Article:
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Iqaluit city workers sign new contract

Vacation travel allowances cut in compromise



A 13-per cent pay increase over the next four years and a $2,200 cap on vacation travel allowances are some of the details of a new wage-and-benefit contract between the City of Iqaluit and the Public Service Alliance of Canada.

Iqaluit Mayor Elisapee Sheutiapik, who joined Doug Workman of the Nunavut Employees Union in the council chambers on Friday, Dec. 8, said the agreement is excellent news for the city and the union.

“The signing of this agreement is a wonderful start to the holidays and I think a wonderful way to kick off the New Year,” Sheutiapik said.

The last contract for the 120 city employees expired June 30. The new contract takes effect July 1, 2006 and ends December 31, 2010.

Wages will increase three per cent Jan. 1, 2007, Jan. 1, 2008, Jan. 1, 2009 and four per cent on January 1, 2010.

In lieu of retroactive pay for July 1, 2006 to Dec. 31, 2006, there is a three per cent signing bonus based on the annual rate of pay for the six-month period.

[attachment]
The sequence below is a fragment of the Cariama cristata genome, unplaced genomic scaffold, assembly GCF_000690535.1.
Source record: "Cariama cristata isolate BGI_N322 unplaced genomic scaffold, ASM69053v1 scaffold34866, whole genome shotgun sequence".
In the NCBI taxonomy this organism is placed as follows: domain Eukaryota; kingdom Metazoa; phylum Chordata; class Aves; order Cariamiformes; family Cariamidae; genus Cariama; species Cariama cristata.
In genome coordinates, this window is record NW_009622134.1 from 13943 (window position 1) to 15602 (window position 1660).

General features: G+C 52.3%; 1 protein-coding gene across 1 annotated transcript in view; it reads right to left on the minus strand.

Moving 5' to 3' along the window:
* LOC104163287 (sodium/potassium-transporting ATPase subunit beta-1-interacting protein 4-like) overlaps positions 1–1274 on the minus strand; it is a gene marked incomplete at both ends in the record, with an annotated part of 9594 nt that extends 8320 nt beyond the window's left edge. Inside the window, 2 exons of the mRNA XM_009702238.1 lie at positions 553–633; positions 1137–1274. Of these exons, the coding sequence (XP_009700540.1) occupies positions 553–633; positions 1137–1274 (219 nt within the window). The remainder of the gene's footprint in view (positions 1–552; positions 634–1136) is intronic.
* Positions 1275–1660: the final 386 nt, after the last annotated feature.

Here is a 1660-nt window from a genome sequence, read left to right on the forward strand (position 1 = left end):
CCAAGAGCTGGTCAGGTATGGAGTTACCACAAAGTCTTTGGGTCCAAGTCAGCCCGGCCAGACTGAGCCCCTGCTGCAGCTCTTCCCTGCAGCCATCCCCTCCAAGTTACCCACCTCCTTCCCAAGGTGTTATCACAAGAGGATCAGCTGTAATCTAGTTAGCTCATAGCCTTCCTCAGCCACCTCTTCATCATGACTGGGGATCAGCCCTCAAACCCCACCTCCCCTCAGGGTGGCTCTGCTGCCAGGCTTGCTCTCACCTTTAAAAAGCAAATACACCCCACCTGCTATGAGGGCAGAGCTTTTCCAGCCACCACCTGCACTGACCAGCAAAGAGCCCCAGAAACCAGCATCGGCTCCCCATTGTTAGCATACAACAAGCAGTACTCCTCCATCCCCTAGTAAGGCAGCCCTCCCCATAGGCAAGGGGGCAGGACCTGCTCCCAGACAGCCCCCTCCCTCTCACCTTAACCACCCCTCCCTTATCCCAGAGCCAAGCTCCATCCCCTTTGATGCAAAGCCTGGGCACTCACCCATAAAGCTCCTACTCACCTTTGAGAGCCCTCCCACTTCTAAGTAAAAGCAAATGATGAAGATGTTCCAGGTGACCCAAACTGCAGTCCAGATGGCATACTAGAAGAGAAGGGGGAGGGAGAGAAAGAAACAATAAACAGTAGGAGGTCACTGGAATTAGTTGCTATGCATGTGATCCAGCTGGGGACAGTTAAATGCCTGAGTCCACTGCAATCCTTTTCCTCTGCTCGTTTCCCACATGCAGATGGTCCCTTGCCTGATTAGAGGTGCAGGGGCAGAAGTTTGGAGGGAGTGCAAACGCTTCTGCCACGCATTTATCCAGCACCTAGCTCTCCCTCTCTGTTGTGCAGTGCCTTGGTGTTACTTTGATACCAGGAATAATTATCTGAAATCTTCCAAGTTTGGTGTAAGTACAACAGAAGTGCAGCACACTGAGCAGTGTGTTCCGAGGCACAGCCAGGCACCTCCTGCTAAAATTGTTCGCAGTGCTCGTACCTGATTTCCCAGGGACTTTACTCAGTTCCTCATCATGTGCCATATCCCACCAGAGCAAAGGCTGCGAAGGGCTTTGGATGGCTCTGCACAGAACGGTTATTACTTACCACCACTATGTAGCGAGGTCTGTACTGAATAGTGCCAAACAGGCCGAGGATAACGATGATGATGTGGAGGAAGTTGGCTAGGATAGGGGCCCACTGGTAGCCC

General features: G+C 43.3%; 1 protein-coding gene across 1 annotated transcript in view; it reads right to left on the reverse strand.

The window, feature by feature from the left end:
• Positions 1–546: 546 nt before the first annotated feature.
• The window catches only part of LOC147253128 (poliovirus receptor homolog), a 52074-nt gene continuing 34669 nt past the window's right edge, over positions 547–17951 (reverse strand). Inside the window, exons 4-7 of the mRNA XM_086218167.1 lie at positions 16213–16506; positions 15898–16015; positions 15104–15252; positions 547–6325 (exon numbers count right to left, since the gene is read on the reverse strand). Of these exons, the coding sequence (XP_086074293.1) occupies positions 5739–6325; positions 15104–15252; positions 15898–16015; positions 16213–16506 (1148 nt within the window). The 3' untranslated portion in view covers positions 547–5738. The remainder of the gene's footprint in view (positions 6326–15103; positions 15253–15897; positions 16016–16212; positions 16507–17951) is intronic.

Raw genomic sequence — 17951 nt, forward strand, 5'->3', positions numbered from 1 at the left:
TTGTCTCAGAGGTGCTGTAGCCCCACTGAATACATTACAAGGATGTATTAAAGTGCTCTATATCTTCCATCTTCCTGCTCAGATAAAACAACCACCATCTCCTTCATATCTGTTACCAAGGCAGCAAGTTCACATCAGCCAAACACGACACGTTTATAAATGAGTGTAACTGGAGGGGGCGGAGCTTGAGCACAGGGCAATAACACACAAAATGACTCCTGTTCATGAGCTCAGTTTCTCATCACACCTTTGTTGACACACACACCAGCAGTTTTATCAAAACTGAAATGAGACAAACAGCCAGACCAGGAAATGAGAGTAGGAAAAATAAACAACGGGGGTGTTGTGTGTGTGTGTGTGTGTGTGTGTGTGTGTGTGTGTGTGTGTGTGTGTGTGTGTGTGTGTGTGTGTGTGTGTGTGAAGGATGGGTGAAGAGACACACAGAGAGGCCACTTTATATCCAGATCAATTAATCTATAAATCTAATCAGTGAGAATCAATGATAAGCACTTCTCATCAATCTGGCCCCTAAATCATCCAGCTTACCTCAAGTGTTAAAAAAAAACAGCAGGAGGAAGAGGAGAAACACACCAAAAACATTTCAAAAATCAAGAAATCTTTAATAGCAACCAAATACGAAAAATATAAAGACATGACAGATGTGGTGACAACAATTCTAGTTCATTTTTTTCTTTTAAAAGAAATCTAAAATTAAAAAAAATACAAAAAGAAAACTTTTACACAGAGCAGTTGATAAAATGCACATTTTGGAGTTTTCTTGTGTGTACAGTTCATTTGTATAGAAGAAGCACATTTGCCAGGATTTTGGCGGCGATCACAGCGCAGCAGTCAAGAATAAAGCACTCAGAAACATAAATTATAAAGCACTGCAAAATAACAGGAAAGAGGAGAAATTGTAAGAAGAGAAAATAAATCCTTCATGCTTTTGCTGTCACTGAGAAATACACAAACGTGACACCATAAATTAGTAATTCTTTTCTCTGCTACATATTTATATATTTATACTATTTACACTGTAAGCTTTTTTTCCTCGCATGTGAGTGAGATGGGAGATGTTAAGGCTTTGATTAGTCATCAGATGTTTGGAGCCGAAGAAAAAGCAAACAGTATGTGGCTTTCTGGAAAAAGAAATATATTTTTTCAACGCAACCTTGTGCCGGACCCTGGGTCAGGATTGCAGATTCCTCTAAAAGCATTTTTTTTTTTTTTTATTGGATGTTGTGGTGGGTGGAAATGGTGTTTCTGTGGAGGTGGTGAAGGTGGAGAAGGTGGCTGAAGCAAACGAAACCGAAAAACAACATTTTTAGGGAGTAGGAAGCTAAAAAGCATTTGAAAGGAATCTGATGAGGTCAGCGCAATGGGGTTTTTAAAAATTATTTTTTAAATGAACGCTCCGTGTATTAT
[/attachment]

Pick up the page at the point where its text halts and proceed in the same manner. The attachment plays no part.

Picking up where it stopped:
There will be a two per cent increase in the employers matching contribution to RRSP effective Jan. 1, 2007.

The housing and settlement allowance, now at $15,484.48, will increase to $16,900 by that date as well. On Jan. 1, 2008 it will increase to $17,700, to $18,500 by Jan. 1, 2009 and to $19,900 by Jan. 1, 2010.

Vacation travel allowances are capped at $2,200 per employee and three dependents, instead being open tickets, Workman said. He added the union and the city both made concessions on that point.

There are additional leave-with-pay days, such as two new days for traditional activities such as clam-digging and berry-picking, and up to 10 days leave with pay to coach, participate or officiate at territorial, national or local sporting events.

As well, there is a new compassionate care leave with a 93 per cent top-up provision.

Noting that negotiations for GN workers begin next week, Workman said this contract offers more than the GN offers its workers.

Workman said things have changed between the union and the city since the “them-or-us attitude” that led to the long strike of 2001. “Under the watchful eye of the mayor here, it’s a different tone,” he said.

The mayor agreed.

“We’re all part of the community. I think, overall, a strike is something you don’t want to happen,” Sheutiapik said.

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